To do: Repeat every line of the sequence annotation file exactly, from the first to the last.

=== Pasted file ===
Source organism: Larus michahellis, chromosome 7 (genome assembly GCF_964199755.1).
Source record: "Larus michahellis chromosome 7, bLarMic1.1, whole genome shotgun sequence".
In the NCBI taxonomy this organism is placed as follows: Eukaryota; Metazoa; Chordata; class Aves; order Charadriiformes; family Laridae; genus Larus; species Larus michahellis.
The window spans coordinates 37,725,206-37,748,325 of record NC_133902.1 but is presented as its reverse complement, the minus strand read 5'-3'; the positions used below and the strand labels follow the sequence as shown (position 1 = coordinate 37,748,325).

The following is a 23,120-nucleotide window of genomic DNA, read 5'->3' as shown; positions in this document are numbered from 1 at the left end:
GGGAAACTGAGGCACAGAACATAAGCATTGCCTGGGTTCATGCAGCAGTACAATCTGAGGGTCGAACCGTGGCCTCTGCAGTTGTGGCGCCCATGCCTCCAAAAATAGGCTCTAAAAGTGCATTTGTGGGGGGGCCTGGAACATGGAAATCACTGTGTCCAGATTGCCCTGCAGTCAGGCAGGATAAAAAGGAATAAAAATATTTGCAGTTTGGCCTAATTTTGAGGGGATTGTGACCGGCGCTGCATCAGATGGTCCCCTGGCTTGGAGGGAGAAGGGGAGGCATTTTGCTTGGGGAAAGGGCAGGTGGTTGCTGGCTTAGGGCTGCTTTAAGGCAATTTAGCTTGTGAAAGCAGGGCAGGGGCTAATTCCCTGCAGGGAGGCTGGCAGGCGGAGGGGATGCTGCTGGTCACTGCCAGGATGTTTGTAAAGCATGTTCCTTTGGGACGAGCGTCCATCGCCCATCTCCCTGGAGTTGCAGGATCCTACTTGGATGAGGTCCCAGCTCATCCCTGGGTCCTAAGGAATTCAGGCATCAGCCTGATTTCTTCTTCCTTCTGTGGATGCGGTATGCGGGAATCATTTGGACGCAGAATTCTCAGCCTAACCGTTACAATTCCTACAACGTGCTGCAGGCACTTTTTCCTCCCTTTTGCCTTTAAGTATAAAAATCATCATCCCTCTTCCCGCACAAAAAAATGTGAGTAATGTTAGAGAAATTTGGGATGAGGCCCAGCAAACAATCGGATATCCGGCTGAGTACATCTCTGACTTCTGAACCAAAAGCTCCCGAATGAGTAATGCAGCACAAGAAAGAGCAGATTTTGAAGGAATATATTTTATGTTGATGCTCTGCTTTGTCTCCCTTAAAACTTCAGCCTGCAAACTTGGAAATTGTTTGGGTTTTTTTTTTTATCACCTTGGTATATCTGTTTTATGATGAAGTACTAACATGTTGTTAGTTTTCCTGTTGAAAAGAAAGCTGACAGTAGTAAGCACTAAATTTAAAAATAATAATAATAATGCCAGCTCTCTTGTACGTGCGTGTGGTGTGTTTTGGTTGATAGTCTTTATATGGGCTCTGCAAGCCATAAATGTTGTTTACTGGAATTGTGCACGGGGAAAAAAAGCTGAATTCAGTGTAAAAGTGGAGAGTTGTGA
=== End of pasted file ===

Source organism: Larus michahellis, chromosome 7 (genome assembly GCF_964199755.1).
Source record: "Larus michahellis chromosome 7, bLarMic1.1, whole genome shotgun sequence".
In the NCBI taxonomy this organism is placed as follows: Eukaryota; Metazoa; Chordata; class Aves; order Charadriiformes; family Laridae; genus Larus; species Larus michahellis.
The window spans coordinates 37,725,206-37,748,325 of record NC_133902.1 but is presented as its reverse complement, the minus strand read 5'-3'; the positions used below and the strand labels follow the sequence as shown (position 1 = coordinate 37,748,325).

The following is a 23,120-nucleotide window of genomic DNA, read 5'->3' as shown; positions in this document are numbered from 1 at the left end:
GGGAAACTGAGGCACAGAACATAAGCATTGCCTGGGTTCATGCAGCAGTACAATCTGAGGGTCGAACCGTGGCCTCTGCAGTTGTGGCGCCCATGCCTCCAAAAATAGGCTCTAAAAGTGCATTTGTGGGGGGGCCTGGAACATGGAAATCACTGTGTCCAGATTGCCCTGCAGTCAGGCAGGATAAAAAGGAATAAAAATATTTGCAGTTTGGCCTAATTTTGAGGGGATTGTGACCGGCGCTGCATCAGATGGTCCCCTGGCTTGGAGGGAGAAGGGGAGGCATTTTGCTTGGGGAAAGGGCAGGTGGTTGCTGGCTTAGGGCTGCTTTAAGGCAATTTAGCTTGTGAAAGCAGGGCAGGGGCTAATTCCCTGCAGGGAGGCTGGCAGGCGGAGGGGATGCTGCTGGTCACTGCCAGGATGTTTGTAAAGCATGTTCCTTTGGGACGAGCGTCCATCGCCCATCTCCCTGGAGTTGCAGGATCCTACTTGGATGAGGTCCCAGCTCATCCCTGGGTCCTAAGGAATTCAGGCATCAGCCTGATTTCTTCTTCCTTCTGTGGATGCGGTATGCGGGAATCATTTGGACGCAGAATTCTCAGCCTAACCGTTACAATTCCTACAACGTGCTGCAGGCACTTTTTCCTCCCTTTTGCCTTTAAGTATAAAAATCATCATCCCTCTTCCCGCACAAAAAAATGTGAGTAATGTTAGAGAAATTTGGGATGAGGCCCAGCAAACAATCGGATATCCGGCTGAGTACATCTCTGACTTCTGAACCAAAAGCTCCCGAATGAGTAATGCAGCACAAGAAAGAGCAGATTTTGAAGGAATATATTTTATGTTGATGCTCTGCTTTGTCTCCCTTAAAACTTCAGCCTGCAAACTTGGAAATTGTTTGGGTTTTTTTTTTTATCACCTTGGTATATCTGTTTTATGATGAAGTACTAACATGTTGTTAGTTTTCCTGTTGAAAAGAAAGCTGACAGTAGTAAGCACTAAATTTAAAAATAATAATAATAATGCCAGCTCTCTTGTACGTGCGTGTGGTGTGTTTTGGTTGATAGTCTTTATATGGGCTCTGCAAGCCATAAATGTTGTTTACTGGAATTGTGCACGGGGAAAAAAAGCTGAATTCAGTGTAAAAGTGGAGAGTTGTGA